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The Other Side of Summer

By John Brodeur

Back in my school days, a fav orite summer-break habit was to sleep until noon, stay in, and play the hell out of my records while the “normal” kids went outside and “played.” So what; I was pale. If this were then, these would be some of the records I’d probably be spinning ad nauseum this summer. Rather, here are a few MP3 folders that I’ll be accessing on a frequent basis using my personal computer. Music is so boring these days.

St. Vincent


The most intoxicating record of the season is Annie Clark’s latest wonder. Her songs unfold like black-and-white landscapes, with the harsh light of her soprano saturating the rolling oddities underneath. Clark reportedly was influenced by the music of old Disney films during the recording process; she incorporates those sweeping, sometimes sinister sounds into post-rock and electronic skeletons to make some truly wicked tones. There’s plenty of discord—Clark sings “Paint the black hole blacker” in an overall cautionary tone, warning perhaps of what lies ahead—but the tracks, no matter how cynical, are commercial enough to invite anyone in search of a spectacle. Sure enough, by the ethereal but driving “Actor,” you’re hooked—and just in time for the tense Hitchcockian strings of “Black Rainbow” to set up a cliffhanger for the great second half. You’ll want to hang around to see what happens next.

Jarvis Cocker

Further Complications

It’s hard enough to tell when Jarvis Cocker is being serious; putting his loveable mope to a garage-rock soundtrack only further masks his trademark irony. Since we’re dealing with Brit-rock’s great prankster, it’s possible that, from the title down, he aimed to take the bar down a notch with Further Complications. (His first post-Pulp disc certainly set it quite high.) Indeed, Jarvis tries on a grittier sound than usual at the start, to varying degrees of success: Stooges references (“Homewrecker!”) are generally a good thing; clunky tunes (“Fuckingsong”) are not. He’s at his best on songs that follow in the grand Jarvis tradition: minor epics (“Slush,” the quite funny “I Never Said I Was Deep”) and disco epics, like closer “You’re in My Eyes (Discosong),” which dispenses the mirth over eight-and-a-half filler-free minutes. The second half of Further Complications is a great success; and not just in contrast to the hit-or-miss first half.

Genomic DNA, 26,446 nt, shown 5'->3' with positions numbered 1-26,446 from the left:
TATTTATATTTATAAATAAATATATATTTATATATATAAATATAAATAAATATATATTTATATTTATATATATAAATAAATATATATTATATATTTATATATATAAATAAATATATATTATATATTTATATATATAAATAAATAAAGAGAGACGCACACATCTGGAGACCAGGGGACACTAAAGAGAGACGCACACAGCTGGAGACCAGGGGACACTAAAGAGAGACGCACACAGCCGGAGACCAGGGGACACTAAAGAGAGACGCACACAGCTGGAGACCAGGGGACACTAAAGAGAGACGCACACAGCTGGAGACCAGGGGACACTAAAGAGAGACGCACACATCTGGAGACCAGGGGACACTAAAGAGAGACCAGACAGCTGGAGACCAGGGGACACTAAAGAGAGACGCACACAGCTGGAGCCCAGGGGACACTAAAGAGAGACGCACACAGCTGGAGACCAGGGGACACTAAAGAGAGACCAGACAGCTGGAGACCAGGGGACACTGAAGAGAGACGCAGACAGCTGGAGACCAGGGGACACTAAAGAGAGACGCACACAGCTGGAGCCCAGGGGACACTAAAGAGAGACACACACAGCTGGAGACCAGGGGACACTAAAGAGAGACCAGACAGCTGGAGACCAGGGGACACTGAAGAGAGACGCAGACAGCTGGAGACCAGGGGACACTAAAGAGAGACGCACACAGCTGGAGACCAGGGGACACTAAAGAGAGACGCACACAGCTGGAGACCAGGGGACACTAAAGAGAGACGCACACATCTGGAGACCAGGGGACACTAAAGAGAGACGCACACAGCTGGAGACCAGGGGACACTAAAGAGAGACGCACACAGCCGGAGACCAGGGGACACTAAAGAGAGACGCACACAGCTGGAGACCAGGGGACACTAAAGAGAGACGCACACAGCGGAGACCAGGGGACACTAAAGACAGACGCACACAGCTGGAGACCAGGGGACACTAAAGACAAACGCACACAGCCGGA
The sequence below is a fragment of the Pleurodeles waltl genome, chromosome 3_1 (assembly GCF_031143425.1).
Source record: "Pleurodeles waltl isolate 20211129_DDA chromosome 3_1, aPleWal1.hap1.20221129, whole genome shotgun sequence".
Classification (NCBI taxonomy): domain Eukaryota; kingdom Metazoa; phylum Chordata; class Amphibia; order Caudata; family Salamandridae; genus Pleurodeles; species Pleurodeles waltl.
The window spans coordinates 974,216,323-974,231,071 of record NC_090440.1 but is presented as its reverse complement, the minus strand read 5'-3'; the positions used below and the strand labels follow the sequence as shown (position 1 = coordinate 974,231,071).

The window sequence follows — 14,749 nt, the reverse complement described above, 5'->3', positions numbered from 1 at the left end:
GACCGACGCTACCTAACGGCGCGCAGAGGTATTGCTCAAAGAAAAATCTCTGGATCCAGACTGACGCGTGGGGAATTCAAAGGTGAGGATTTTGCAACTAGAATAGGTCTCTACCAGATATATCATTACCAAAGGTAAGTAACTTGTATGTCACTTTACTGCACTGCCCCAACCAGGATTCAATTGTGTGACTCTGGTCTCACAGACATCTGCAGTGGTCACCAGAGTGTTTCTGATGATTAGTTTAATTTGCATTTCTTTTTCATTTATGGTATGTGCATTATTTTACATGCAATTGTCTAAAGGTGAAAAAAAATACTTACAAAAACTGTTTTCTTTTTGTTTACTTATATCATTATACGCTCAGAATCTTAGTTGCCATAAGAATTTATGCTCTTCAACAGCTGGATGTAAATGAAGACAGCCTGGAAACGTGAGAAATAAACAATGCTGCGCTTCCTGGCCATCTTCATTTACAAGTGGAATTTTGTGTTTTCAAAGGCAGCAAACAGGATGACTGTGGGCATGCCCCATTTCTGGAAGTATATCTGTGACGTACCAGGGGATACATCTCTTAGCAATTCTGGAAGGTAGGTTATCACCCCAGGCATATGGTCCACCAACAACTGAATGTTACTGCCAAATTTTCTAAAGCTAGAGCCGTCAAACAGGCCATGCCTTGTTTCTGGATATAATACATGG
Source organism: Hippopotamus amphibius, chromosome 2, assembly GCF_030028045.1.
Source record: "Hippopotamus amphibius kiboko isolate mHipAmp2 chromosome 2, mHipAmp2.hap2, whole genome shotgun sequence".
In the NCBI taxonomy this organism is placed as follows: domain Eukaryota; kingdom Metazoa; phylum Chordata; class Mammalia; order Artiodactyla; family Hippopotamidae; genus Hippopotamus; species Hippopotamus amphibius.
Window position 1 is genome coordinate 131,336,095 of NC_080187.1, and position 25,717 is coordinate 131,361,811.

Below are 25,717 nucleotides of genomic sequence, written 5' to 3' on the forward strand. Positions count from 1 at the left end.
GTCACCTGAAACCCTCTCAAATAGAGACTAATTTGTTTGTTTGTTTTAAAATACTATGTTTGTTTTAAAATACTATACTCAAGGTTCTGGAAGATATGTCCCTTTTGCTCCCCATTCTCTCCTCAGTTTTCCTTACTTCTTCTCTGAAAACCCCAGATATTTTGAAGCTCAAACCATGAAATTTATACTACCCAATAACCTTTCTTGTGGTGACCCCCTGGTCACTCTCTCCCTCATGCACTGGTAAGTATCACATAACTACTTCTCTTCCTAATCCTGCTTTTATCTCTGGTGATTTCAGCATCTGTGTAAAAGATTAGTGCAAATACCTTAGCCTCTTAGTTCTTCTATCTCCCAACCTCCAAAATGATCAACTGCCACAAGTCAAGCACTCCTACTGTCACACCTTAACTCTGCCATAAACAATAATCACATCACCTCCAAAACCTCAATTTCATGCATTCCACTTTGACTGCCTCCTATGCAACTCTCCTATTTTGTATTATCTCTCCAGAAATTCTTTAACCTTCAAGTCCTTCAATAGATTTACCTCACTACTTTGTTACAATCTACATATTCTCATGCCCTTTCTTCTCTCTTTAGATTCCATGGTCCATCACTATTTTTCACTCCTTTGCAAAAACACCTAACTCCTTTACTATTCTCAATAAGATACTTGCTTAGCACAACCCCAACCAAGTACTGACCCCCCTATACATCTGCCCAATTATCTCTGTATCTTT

Bat for Lashes

Two Suns

Natasha Khan is probably thrilled to death or sick and tired of Tori Amos comparisons. Doesn’t matter, they’re not going to go away anytime soon. But Khan’s music, under the name Bat for Lashes, transcends easy labels by expertly incorporating classical, world music, and art-rock themes. There’s a bit of everything on Two Suns, with references to Depeche Mode, Bjork, Genesis, Neil Young and Eurythmics. It really is refreshing to hear a young act pay homage to production elements from ’80s recordings without any kitschy underpinnings, which is what makes the cool, haunting breeze of “Daniel” one of the year’s best singles so far. The album continually pushes boundaries, peaking late with the epic “Pearl’s Dream.” The Broadwayisms of closer “The Big Sleep” almost break the meter on melodrama, but the ship doesn’t sink under the ballast.